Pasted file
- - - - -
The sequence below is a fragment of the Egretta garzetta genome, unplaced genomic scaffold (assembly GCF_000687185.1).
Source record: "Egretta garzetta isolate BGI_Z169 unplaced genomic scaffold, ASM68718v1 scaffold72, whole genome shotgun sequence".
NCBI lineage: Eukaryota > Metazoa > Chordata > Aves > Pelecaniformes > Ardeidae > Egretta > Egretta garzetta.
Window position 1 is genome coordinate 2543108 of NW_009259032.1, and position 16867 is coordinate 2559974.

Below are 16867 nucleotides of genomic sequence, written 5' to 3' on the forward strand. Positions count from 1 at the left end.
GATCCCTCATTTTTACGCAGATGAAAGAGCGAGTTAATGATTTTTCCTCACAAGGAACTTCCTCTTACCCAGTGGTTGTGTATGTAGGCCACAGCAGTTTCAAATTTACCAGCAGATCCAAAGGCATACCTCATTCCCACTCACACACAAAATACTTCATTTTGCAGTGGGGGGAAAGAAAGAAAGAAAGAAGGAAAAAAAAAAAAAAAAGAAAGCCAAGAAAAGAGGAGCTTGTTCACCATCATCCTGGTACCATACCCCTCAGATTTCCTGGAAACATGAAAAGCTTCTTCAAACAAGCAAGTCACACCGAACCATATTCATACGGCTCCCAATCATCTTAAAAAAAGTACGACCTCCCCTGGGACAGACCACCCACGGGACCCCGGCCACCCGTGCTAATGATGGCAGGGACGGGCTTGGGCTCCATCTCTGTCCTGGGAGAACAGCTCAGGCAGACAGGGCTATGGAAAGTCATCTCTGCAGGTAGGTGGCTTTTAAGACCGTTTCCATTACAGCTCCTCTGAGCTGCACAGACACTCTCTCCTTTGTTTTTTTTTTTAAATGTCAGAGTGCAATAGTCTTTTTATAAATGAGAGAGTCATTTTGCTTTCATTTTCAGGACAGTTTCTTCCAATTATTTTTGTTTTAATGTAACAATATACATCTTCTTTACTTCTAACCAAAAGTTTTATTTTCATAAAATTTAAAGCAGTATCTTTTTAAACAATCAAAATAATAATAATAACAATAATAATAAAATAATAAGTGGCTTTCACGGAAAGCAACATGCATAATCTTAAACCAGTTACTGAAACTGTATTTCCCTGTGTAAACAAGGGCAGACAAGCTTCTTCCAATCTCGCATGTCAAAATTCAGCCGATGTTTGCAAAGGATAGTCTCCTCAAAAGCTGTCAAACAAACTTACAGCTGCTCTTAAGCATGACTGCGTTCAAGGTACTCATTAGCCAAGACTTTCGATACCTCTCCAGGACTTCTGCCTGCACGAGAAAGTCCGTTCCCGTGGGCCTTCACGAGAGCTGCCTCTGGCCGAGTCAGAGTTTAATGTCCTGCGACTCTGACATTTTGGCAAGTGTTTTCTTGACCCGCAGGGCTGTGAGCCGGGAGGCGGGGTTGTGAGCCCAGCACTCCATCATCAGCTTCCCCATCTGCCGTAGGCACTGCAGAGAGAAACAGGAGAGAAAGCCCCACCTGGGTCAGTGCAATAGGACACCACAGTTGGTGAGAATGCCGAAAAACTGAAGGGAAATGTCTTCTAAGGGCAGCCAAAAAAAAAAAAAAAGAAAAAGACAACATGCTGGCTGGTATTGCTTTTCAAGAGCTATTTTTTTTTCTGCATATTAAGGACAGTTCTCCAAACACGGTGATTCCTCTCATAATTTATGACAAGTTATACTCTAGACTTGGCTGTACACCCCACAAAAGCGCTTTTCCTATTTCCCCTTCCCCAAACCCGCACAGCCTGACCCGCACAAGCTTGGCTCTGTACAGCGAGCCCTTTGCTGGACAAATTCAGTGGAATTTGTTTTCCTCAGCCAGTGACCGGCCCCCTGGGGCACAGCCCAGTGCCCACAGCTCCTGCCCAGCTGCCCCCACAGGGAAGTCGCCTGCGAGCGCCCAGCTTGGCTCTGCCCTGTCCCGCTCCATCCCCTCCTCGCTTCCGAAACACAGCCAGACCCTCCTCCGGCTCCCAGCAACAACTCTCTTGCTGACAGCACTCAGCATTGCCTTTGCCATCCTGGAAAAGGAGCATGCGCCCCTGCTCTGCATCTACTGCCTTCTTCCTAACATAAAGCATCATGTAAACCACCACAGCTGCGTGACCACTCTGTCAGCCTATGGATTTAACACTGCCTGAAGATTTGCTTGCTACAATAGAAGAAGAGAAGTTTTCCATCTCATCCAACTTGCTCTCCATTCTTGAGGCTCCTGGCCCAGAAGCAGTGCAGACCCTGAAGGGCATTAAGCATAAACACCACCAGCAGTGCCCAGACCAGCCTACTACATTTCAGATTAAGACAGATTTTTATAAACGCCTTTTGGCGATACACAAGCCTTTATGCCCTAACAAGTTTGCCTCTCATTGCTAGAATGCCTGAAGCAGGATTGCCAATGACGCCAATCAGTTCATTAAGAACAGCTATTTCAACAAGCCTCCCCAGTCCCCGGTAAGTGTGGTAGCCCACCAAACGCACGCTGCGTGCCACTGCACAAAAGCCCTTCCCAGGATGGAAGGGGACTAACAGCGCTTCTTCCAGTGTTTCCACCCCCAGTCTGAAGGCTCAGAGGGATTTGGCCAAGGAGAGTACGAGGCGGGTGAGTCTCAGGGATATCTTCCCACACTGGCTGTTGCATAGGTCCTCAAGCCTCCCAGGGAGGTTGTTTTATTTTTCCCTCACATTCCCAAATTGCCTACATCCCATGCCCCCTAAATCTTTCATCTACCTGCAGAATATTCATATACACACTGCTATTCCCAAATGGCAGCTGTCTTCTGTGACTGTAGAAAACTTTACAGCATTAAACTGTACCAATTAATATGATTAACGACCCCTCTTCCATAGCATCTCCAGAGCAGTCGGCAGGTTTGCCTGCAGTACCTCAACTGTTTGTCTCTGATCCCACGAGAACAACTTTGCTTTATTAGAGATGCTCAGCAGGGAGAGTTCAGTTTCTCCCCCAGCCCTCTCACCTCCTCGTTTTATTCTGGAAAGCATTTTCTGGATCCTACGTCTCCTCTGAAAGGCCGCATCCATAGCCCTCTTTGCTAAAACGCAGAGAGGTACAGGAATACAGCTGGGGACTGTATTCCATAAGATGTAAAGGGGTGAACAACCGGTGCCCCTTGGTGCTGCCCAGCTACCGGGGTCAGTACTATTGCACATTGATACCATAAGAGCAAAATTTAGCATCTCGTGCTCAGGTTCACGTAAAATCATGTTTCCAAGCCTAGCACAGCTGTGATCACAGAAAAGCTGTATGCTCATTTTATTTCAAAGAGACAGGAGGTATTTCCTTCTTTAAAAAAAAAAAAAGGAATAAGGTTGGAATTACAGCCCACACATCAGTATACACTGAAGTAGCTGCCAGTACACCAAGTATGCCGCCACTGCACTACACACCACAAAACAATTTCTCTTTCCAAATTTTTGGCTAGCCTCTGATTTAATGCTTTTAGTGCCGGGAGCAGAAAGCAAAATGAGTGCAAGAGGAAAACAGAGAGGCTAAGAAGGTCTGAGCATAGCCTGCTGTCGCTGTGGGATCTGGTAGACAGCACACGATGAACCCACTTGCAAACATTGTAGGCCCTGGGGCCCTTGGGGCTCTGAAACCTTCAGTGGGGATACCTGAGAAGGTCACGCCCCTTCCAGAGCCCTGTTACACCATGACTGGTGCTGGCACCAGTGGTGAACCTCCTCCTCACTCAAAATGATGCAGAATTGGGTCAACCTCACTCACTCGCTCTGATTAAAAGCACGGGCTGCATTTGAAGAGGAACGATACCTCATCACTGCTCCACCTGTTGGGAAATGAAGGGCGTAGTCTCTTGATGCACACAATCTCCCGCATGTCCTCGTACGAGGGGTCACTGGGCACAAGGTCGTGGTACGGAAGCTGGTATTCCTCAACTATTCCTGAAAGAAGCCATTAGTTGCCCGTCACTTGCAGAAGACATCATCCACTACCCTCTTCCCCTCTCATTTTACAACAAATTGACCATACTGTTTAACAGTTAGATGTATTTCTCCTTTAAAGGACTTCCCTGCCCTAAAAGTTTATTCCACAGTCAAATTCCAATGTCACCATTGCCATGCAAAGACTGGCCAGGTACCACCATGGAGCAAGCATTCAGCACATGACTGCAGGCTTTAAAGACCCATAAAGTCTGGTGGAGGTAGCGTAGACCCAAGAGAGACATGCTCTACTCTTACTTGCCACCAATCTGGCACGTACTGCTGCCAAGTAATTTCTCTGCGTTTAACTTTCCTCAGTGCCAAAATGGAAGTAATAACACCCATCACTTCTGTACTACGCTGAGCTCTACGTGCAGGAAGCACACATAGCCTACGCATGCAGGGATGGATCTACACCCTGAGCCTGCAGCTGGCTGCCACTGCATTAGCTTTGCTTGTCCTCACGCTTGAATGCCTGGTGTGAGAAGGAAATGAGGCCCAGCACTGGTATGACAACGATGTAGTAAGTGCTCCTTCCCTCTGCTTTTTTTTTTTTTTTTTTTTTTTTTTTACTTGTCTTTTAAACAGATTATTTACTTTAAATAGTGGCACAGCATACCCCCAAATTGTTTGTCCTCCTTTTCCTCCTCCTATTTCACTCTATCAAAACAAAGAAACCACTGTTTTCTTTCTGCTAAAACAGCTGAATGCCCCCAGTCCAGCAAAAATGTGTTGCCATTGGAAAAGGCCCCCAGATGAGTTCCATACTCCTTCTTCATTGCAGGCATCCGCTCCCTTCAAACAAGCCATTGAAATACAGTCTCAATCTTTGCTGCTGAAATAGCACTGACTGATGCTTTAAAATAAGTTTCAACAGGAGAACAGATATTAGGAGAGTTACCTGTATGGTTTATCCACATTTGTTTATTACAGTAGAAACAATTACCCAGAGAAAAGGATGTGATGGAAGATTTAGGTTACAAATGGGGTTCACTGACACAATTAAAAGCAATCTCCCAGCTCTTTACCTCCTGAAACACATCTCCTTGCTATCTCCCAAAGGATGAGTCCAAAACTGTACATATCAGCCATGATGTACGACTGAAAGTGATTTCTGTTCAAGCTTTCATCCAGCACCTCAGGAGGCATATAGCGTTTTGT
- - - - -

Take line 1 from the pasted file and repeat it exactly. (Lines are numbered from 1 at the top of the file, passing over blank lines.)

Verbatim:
The sequence below is a fragment of the Egretta garzetta genome, unplaced genomic scaffold (assembly GCF_000687185.1).